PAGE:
This week I want to dive into the pandemic’s effect on organizations. Maybe you’re rolling your eyes thinking, “oh boy, we’ve heard this before,” but I promise you a new perspective. The pandemic has had a vast and powerful impact on whole-person leadership.
If you haven’t read my latest book, you might not be totally sure what that is. But, as I elaborate on how the pandemic has had this effect, I think you will recognize it within your own life as well as your organizations.
Pre-pandemic, we were already vastly different from one another. We were so different because we all had varying levels of intersectionality. Intersectionality is defined as “the interconnected nature of social categorizations such as race, class, and gender as they apply to a given individual (or group), regarded as creating overlapping and interdependent systems of discrimination or disadvantage.”
Then Covid swept through like a natural disaster, uprighting everything in its path. As a result, all of these ties of intersectionality have been pushed, broken, or worn down. Now, all points where our lines of intersection cross another person’s look different.
During the pandemic, I think we can confidently agree that our view of ourselves changed. We watched as trauma forced changes we didn’t envision for ourselves. And as we changed for better or for worse, our visions changed. As a result, what was once congruent and lined up within our minds and lives has also changed.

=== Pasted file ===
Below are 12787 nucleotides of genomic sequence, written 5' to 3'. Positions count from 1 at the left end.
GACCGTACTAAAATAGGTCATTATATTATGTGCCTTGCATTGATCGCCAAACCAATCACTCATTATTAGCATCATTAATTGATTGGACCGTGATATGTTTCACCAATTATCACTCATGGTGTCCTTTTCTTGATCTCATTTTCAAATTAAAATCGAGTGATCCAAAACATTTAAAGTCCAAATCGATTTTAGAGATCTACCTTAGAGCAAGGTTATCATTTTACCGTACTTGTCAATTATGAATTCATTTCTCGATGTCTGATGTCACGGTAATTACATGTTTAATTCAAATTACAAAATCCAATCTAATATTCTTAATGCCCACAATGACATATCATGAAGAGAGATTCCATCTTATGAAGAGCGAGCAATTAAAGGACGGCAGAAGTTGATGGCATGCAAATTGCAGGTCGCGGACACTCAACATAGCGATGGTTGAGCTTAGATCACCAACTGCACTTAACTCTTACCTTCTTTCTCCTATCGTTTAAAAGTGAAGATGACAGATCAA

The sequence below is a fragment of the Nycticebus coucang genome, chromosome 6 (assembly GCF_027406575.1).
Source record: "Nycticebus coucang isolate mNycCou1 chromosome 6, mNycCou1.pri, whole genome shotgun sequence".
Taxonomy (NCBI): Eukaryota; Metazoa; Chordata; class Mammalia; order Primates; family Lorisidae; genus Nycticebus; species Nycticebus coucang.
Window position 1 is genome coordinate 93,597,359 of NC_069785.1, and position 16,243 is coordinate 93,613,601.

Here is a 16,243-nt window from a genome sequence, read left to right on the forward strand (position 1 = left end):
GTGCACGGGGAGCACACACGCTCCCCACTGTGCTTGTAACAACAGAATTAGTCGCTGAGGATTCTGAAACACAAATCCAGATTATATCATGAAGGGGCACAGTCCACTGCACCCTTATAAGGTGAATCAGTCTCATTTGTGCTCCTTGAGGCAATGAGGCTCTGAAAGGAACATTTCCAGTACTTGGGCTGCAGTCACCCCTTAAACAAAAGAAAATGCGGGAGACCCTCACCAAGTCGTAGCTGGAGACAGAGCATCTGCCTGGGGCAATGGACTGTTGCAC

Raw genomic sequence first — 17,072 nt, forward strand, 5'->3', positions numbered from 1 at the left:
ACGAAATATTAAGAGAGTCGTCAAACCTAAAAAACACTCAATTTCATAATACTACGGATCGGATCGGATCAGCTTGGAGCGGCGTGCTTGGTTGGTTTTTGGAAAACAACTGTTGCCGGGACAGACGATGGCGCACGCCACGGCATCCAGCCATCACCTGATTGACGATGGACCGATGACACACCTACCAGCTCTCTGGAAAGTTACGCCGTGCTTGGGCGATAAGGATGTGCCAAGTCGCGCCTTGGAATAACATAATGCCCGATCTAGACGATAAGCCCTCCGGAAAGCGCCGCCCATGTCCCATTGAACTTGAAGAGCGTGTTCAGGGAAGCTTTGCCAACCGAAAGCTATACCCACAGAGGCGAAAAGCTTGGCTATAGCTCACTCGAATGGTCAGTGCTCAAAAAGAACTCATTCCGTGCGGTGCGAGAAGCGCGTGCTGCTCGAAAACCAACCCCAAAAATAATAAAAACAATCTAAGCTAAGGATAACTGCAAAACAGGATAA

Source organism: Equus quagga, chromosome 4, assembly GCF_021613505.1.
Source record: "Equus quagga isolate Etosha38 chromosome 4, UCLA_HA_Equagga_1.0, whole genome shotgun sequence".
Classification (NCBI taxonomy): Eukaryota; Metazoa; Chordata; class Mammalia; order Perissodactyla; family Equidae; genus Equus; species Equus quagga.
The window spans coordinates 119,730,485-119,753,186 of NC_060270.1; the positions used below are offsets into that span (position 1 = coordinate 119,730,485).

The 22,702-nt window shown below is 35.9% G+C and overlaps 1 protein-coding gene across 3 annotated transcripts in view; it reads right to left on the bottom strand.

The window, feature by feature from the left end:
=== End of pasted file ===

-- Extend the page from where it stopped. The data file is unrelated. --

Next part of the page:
The Way Forward
Surely this affects all organizations because the person you once were that your manager or fellow employees knew has changed. The level of trauma caused by the pandemic forced all of our hands to rethink our values and priorities. It forced us to figure out what was important to us.
Organizations and leaders will do better in the long run if they try to reacquaint themselves with the new you. I urge organizations to pivot and focus on the people standing before them (or behind their monitors at home). Focus on whole-person leadership and try to get to know the new visions that were born inside your employees’ minds and hearts. You will need to go deeper. It will require getting comfortable being uncomfortable, but it will also unite your organization like never before.
For instance, maybe your employees’ vision changed, and they now want to work in a different country, or remotely, or only come into the office a few days. What would that look like for the organization? For the team? For your relationship?
Whole Person Leadership
Whole person leadership considers every employee’s mind, body, spirit, emotions, and identities in and outside of work. Besides, if you’re like me, you can probably conceptualize ideas but struggle to put them into action.
So I have some suggestions for you to tactically lead the whole person with your employees and meet them where they’re at. For example, if you are working remotely, then have mandatory coffee chats with your team.
- Buy them a cup of coffee or a pastry and sit down for no more than 15 minutes to talk about whatever it is they want to talk about.
- If you are in the office, then simply walk around and spend time socializing with your employees.
- Ask them about their families and how the pandemic has been for them and their loved ones.
When conversing with your employees, ask them open-ended yet focused questions, like:
- How are things going with you overall?
- What makes your heart sing?
- What is really dragging you down right now?
Get to know each person within your team or even the whole organization. Creating a community of support and trust will help us withstand whatever hardships we face. We are not the same people. We might look the same, but no one is the same. Lastly, organizations must change with their people. Those who don’t will lose them.